What is Nano USM and why should it matter when choosing a zoom lens?
Canon’s engineers came up with a way to make lenses lighter and more precise, literally by making its components much smaller, and functionally too, because you now only need one zoom lens for both stills and video. Here’s how the magic works.
WHAT’S IN A NAME?
We’re normally more caught up in the advances made to a camera body than the lenses that accompany it, and rightly so, because that’s where all the megapixels, varied autofocuses, and image processors are all located after all. What about lenses then? Are they just the sum of their focal lengths and aperture ratings?
Take Canon’s standard EF-S 18135mm zoom lens, for example. There have been multiple versions of this lens, the EF-S 18-135mm f/3.5-5.6 IS from 2009, the EF-S 18-135mm f/3.5-5.6 IS STM released in 2012, and the EF-S 18-135mm f/3.5-5.6 IS USM released in 2016. You’ll notice that all three lenses have exactly the same optical specifications; 18-135mm telephoto length and f/3.5-5.6 aperture. All three lenses have image stabilization, as indicated by the IS designation.
What’s actually different about these lenses is the mechanism that drives the lens elements during autofocus as you’re shooting. The original lens uses a more traditional micro motor to drive its focusing. As videography became more prominent among DSLR uses, the second lens with a new Stepping Motor (STM) was introduced. STM achieved two things: silent and smooth AF operation while shooting video. However, while STM was great for videography, it wasn’t quite capable of keeping up with the speeds required by modern highspeed phase detect AF systems, such as Canon’s own Dual Pixel CMOS AF.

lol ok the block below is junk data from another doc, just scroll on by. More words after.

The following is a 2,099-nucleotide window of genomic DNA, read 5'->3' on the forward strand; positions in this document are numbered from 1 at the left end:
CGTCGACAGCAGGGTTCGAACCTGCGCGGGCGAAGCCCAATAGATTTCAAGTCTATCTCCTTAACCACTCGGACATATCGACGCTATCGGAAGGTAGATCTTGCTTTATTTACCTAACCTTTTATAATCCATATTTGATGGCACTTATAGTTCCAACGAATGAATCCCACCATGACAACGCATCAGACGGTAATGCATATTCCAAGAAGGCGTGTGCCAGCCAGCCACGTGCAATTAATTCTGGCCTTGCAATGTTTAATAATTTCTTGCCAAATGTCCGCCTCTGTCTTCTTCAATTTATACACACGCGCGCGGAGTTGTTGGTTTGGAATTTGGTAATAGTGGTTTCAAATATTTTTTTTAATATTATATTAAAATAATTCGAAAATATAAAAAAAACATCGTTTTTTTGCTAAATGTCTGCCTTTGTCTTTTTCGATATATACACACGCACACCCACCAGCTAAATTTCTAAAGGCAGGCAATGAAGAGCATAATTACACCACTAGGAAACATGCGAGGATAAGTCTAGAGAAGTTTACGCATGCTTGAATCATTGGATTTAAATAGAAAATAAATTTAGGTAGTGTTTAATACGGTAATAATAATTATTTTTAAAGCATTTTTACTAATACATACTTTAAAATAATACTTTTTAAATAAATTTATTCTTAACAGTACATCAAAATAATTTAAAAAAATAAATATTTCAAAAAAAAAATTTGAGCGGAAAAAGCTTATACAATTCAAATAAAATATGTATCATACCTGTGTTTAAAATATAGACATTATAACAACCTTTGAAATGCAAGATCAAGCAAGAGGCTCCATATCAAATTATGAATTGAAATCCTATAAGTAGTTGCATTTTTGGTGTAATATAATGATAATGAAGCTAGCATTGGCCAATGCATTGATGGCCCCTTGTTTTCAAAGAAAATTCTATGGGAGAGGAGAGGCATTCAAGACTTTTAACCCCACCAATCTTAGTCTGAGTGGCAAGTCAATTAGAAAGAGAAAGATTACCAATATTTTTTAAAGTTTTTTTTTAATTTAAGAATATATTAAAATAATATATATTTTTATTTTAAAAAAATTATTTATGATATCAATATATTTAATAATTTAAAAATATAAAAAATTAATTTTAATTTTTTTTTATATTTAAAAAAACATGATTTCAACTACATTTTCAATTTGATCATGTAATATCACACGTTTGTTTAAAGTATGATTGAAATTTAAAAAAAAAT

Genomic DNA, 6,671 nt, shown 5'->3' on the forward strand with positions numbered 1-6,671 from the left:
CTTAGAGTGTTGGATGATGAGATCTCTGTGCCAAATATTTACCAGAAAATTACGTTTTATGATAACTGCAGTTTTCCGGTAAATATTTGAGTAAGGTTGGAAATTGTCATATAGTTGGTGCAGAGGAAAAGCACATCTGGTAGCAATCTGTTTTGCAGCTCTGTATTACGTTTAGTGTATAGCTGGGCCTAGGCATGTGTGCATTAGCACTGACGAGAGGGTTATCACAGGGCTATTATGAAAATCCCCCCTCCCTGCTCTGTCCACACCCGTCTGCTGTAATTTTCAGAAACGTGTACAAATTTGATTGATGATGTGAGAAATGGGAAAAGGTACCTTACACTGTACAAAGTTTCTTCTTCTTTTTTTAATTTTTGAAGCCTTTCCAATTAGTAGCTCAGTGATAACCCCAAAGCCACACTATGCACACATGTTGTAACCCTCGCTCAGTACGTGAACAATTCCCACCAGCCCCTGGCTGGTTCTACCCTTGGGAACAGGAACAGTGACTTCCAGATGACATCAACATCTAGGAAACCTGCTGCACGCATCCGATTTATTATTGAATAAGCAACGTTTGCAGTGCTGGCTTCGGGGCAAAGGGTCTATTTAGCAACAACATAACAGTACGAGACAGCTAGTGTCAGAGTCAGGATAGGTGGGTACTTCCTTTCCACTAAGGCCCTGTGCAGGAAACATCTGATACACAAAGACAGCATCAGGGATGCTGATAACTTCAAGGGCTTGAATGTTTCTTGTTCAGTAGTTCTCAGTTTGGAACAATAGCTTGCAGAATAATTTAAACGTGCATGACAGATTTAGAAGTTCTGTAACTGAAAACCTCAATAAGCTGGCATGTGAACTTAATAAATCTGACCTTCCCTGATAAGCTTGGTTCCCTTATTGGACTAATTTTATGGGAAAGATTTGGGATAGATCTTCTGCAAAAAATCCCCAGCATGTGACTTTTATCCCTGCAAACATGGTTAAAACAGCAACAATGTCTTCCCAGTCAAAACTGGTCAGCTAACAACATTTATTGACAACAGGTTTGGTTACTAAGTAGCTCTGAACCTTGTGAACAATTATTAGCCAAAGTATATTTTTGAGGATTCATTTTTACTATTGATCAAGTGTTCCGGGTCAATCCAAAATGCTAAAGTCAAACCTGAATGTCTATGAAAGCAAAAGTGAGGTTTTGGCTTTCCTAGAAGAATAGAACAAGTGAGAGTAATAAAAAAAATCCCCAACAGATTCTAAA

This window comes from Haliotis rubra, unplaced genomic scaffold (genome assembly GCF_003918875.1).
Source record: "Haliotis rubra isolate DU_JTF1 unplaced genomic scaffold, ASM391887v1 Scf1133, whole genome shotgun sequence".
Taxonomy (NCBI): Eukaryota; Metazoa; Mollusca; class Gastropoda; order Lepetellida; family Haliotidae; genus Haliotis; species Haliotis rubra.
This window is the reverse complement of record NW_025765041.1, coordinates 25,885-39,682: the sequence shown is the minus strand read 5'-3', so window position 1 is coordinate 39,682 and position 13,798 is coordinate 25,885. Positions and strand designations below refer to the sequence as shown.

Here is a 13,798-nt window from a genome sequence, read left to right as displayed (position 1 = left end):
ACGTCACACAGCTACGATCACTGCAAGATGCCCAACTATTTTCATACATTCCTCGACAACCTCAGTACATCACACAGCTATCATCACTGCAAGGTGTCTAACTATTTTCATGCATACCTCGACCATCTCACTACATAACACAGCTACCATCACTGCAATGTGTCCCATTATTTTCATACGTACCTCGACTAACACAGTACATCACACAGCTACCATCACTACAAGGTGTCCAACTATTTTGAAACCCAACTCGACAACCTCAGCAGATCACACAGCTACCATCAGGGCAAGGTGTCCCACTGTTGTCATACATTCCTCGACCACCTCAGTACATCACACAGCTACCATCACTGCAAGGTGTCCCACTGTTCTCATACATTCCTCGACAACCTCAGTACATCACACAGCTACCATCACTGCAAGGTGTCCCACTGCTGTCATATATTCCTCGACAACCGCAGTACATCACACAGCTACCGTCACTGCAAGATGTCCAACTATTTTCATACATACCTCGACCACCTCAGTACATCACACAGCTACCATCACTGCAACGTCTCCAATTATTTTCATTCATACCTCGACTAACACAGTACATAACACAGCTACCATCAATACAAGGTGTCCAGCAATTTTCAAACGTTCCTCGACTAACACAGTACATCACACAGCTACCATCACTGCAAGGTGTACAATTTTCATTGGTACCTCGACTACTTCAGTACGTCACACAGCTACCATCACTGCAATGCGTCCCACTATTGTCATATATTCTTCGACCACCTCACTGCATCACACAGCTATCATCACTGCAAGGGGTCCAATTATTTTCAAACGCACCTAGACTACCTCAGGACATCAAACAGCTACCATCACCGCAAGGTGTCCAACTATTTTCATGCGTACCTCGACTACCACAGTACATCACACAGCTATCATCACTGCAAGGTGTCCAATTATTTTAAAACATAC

ENTER NANO USM
The term USM stands for UltraSonic Motor, and there are actually three different types of USM implementations. The first two—Ring USM and Micro USM—drive the lens through rotational movement, and can be found in heavier and professional range of Canon lenses specifically designed for high-speed photography. These are not the focus of this article.
Nano USM is the latest and smallest iteration of this technology. It is
also the first to marry the speed and responsiveness of USM for still photography, and STM for smooth and silent videography.
HOW DOES IT WORK?
The motor itself is so tiny, it fits on the tip of your finger. The Nano USM component is actually a combination of a ceramic piezoelectric element and an elastic metal body. When current is applied to the element, the body flexes and changes shape. Depending on the type and rate of the current applied, precise control of the flexing is achievable, generating the high-speed ultrasonic vibrations required to move the lens elements, which in turn results in incredibly quick and responsive focusing.
Unlike the Ring- and Micro-type USM implementations, Nano USM uses a linear drive similar to STM. In fact, they’re basically the same in principle. Both implementations use a guide bar to move the focal lens in a straightline motion.
In the STM implementation, actuation is achieved using a leadtype screw and rack assembly driven by a stepping motor. The stepping motor functions using pulse signals to drive small minute movements, which translates to a silent, smooth, and continuous AF that’s required for videography. But, as mentioned before, STM is unable to match USM in terms of driving speed and responsiveness.
The Nano USM implementation replaces the entire mechanical stepping motor, lead-type screw, and rack assembly of a traditional STM, leaving just the Nano USM itself to drive the focal lens along the guide bar. Not only does this reduce the complexity of the lens assembly, it also helps to reduce size and weight of the entire lens.
This is why Nano USM-equipped lenses, such as the EF-S 18-135mm f/3.5-5.6 IS USM and EF 70-300mm f/4-5.6 IS II USM, are ideal for any situation, be it high-speed, highprecision AF for still photography, or quiet and smooth AF for videography.
“NANO USM TAKES THE BEST OF BOTH USM AND STM TO MAKE THE IDEAL LENS FOR STILLS AND VIDEO.”